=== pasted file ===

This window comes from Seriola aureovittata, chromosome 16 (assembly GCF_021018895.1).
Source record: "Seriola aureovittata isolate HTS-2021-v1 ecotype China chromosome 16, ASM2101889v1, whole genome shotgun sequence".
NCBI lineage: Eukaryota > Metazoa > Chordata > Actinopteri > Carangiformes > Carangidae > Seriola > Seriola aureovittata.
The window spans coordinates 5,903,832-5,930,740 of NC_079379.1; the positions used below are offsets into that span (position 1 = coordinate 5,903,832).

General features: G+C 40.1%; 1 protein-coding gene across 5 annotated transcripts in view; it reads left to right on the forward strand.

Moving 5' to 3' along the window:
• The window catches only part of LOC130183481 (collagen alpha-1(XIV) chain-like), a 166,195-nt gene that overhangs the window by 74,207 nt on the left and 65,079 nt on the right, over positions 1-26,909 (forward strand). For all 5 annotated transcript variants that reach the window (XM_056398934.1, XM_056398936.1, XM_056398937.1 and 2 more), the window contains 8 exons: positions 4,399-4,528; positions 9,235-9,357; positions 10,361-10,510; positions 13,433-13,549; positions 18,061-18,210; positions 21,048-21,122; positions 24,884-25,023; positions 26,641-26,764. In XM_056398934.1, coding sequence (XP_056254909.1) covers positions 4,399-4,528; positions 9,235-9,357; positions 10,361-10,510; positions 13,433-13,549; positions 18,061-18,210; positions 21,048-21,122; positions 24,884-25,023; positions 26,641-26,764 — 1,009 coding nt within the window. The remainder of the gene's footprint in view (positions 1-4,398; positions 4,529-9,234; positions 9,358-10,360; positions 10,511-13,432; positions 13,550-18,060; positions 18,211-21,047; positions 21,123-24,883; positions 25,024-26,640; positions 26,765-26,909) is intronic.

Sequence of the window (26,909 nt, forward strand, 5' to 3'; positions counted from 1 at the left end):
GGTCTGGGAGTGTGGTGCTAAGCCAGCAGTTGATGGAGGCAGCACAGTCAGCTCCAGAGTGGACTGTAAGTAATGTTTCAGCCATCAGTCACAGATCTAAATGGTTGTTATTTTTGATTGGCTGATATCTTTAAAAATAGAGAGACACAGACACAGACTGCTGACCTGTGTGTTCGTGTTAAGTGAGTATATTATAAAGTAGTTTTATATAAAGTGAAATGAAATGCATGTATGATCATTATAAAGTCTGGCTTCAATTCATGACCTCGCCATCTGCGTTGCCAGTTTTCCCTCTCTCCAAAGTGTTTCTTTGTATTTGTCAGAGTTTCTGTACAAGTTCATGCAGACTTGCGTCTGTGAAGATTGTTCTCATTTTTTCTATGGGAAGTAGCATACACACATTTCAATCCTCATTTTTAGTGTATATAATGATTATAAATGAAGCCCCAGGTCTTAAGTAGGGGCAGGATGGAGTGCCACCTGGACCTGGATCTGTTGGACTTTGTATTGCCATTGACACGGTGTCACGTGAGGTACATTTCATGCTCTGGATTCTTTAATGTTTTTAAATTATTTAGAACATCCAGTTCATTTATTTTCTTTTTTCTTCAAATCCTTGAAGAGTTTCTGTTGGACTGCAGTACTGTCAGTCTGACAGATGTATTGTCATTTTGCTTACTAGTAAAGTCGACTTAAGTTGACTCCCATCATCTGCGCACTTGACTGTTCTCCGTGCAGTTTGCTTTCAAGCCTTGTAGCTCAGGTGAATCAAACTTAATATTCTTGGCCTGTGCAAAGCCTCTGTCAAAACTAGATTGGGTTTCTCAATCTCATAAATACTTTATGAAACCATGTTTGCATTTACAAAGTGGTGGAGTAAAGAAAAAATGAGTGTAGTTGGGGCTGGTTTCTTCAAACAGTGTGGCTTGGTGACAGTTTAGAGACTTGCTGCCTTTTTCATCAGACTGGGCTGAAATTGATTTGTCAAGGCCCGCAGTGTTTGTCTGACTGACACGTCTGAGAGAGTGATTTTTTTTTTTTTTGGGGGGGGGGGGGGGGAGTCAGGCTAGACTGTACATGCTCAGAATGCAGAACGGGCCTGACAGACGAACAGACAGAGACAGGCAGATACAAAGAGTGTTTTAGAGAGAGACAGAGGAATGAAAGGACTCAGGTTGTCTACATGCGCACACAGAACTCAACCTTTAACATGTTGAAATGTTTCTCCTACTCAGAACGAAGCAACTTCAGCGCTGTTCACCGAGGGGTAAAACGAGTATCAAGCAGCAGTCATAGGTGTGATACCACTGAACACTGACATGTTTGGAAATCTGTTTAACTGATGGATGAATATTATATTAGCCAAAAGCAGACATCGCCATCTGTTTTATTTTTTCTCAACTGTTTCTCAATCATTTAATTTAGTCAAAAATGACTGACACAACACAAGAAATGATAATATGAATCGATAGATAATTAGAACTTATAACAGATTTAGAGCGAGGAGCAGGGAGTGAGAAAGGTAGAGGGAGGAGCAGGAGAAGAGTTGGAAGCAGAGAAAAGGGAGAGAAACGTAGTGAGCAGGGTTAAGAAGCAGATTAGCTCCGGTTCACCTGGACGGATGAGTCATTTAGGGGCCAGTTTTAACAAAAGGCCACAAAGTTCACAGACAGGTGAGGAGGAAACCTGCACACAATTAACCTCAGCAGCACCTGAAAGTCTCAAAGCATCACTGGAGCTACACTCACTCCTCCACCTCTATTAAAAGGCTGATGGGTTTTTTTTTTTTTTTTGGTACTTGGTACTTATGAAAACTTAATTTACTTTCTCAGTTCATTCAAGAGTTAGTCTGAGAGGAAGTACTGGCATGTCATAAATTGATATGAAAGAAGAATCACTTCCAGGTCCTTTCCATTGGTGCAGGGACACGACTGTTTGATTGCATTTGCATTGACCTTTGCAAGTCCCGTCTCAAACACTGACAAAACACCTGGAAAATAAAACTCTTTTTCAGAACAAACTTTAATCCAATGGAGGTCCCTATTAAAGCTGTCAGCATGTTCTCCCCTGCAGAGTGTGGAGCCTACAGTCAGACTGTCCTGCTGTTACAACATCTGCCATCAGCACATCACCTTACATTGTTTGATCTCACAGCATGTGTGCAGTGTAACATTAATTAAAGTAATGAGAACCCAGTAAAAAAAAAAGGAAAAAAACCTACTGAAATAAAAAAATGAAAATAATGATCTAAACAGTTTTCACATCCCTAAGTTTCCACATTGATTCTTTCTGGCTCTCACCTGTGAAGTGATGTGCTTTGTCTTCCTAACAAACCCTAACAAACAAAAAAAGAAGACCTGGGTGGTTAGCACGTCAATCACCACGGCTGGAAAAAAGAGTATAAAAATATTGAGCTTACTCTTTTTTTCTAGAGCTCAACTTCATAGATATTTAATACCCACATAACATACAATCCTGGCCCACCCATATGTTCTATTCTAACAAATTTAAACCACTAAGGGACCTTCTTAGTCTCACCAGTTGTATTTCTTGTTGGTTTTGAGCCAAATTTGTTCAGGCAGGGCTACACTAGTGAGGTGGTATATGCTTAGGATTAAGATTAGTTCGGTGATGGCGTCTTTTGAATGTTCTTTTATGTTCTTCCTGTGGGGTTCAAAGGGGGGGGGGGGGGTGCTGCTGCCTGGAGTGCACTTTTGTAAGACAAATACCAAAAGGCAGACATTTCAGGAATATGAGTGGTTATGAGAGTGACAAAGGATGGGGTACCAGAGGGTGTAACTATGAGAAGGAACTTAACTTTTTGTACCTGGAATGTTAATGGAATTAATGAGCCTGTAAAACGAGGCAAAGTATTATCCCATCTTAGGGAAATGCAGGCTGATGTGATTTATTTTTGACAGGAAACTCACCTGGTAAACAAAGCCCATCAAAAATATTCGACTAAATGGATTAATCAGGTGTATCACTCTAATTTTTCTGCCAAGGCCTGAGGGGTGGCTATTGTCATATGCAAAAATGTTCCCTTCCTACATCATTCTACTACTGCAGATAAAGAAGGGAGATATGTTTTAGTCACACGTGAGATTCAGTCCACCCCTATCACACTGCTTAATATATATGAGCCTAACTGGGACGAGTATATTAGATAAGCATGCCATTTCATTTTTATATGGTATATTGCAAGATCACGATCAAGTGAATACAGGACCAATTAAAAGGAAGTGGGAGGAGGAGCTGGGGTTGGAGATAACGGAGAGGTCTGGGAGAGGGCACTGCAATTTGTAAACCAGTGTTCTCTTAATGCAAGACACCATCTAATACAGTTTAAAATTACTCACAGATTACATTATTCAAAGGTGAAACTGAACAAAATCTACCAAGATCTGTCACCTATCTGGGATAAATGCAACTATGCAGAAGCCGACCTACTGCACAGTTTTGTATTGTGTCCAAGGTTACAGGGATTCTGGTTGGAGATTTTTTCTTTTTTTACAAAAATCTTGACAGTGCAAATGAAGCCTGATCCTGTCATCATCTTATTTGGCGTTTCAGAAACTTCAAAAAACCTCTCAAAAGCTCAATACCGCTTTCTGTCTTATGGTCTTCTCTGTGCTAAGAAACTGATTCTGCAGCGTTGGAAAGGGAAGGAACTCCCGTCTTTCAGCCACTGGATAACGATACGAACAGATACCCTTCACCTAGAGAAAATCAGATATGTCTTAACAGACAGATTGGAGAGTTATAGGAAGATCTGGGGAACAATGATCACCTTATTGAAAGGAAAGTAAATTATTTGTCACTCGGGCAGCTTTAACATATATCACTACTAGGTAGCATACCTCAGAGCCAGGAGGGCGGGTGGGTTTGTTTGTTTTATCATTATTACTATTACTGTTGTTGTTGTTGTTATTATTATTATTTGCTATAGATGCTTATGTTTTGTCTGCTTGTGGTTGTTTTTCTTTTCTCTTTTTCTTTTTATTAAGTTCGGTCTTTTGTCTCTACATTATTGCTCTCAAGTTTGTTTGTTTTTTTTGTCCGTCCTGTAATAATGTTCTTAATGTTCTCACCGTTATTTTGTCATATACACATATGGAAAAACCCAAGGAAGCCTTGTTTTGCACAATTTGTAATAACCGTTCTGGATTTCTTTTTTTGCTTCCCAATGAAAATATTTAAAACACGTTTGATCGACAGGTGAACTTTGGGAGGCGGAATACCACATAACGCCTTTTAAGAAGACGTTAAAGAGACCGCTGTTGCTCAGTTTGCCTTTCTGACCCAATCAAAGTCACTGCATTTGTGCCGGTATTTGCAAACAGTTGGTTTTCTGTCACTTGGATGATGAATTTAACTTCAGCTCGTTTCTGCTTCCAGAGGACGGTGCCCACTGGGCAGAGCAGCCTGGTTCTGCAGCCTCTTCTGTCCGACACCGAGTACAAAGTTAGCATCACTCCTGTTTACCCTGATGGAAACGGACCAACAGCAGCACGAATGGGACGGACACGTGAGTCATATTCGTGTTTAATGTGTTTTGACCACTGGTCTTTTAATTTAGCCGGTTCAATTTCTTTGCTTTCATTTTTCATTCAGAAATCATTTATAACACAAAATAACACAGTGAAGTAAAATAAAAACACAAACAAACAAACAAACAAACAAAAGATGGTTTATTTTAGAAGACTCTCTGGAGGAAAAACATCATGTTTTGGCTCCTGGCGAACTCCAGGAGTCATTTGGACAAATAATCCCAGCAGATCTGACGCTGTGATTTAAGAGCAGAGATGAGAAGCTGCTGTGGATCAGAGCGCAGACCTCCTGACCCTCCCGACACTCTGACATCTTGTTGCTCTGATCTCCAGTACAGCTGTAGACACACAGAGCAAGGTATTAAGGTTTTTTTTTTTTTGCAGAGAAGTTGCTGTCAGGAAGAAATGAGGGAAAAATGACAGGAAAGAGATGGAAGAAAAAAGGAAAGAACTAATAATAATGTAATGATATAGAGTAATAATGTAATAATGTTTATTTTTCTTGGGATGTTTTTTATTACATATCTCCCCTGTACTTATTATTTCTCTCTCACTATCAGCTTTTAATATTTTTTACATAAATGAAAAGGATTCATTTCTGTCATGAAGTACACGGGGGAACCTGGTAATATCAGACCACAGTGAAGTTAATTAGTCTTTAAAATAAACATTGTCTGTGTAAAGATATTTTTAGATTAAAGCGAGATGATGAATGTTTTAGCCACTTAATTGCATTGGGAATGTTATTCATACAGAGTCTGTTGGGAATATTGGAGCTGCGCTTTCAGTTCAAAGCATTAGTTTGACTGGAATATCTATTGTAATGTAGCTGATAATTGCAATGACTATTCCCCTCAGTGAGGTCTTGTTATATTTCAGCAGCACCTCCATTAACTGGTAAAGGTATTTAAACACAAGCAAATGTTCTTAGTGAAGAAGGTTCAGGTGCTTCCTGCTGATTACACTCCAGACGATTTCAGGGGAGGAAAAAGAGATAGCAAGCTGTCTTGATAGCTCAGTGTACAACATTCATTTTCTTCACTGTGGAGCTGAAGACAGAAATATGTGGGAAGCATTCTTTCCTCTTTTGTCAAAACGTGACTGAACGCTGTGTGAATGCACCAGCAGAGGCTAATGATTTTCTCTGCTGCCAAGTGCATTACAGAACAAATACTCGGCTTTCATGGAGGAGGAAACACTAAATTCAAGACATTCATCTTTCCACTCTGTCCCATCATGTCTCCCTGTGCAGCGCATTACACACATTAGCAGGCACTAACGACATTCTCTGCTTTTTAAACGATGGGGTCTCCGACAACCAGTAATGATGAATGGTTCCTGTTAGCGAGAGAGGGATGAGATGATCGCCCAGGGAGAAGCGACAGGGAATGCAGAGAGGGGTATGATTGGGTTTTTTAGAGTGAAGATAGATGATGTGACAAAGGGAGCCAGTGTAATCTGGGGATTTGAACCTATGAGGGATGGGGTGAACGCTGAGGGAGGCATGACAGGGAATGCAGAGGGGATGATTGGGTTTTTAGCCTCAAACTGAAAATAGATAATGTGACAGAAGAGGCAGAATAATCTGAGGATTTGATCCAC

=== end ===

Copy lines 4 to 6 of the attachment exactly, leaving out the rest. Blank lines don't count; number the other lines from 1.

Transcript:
The window spans coordinates 5,903,832-5,930,740 of NC_079379.1; the positions used below are offsets into that span (position 1 = coordinate 5,903,832).

General features: G+C 40.1%; 1 protein-coding gene across 5 annotated transcripts in view; it reads left to right on the forward strand.

Moving 5' to 3' along the window: